Just a pair of portrait perspectives taken yesterday – nothing deep or meaningful.
Late yesterday morning I was surprised to find a hummingbird clearwing moth (Hemaris thysbe) remaining perched on the blossoms of one of the butterfly bushes (which I keep forgetting are now Buddleja davidii, and not Buddleia – quite an annoying change, to be honest.) While I’ve actually never seen either Hemaris species holding still at all, I know they must alight to sleep and it got kind of chilly that previous night, but it was also late enough (with enough full sun) that the moth should have been well-awake and warm by that point. It remained in place long enough for several close portraits and detail shots, and even while I was removing old, dead blossom clusters, but then was gone when I turned back during this task. I’m glad it stayed long enough at least.
And then, much later:
A pair of tiny juvenile green treefrogs (Dryophytes cinereus) were hanging out together on a planter on the front walk in the evening, and very nicely got together in the frame as I was shooting. From the size difference, I would say that they were different broods, but the largest (in the back) wasn’t even half adult size – nothing handy for scale, though the planter wall itself is only 10mm thick, if that helps. Which means the foreground one could perch comfortably on your thumb.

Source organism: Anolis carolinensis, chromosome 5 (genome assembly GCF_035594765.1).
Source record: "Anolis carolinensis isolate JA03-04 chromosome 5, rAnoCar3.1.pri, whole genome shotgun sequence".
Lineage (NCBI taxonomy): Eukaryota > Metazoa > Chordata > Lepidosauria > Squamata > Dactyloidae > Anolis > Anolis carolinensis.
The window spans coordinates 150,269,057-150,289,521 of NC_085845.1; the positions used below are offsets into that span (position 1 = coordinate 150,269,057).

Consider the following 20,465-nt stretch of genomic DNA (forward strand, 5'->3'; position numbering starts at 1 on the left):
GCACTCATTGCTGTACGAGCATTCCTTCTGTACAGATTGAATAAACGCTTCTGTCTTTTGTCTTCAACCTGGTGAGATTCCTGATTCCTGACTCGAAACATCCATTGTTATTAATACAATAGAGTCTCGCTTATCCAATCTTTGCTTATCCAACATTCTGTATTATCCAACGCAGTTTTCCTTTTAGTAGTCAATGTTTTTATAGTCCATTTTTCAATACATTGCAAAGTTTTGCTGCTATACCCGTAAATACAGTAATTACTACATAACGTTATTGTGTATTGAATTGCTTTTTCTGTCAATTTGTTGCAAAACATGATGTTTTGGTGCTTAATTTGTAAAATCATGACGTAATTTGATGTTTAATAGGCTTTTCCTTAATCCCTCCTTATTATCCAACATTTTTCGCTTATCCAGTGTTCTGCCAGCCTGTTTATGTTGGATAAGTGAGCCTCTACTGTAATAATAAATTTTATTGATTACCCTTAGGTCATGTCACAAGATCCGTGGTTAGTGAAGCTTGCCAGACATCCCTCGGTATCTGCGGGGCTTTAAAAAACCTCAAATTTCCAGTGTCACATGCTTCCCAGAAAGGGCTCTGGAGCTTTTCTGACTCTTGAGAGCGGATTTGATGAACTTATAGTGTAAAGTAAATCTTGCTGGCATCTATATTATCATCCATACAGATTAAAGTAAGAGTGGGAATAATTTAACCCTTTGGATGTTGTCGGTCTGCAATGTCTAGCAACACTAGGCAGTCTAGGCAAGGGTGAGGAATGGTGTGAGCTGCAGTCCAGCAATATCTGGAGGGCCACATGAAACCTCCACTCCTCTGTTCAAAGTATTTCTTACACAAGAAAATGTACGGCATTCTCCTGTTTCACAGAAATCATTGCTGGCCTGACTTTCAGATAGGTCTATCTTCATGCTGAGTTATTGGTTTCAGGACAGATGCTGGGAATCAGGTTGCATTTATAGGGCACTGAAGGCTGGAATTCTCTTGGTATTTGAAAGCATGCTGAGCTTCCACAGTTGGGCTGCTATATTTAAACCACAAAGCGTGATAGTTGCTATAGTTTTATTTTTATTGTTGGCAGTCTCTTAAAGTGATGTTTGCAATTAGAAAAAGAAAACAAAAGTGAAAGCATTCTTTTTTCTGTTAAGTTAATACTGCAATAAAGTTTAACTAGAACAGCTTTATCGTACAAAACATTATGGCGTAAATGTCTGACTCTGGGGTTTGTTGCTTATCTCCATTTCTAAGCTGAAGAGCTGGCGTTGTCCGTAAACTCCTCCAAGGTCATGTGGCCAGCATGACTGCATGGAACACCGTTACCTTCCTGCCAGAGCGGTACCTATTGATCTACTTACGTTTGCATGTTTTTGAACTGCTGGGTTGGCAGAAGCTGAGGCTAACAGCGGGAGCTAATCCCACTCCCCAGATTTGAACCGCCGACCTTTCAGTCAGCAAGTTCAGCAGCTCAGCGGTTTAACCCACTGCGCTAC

Amusingly, I rotated the planter gently to try and achieve a head-on view of both, but they remained oriented the same way, turning as the pot did to keep facing in their original directions. It’s counter to expectations, because they were both sitting there unmoving without any apparent focus, but they both definitely wanted to be facing that way. Pardon me.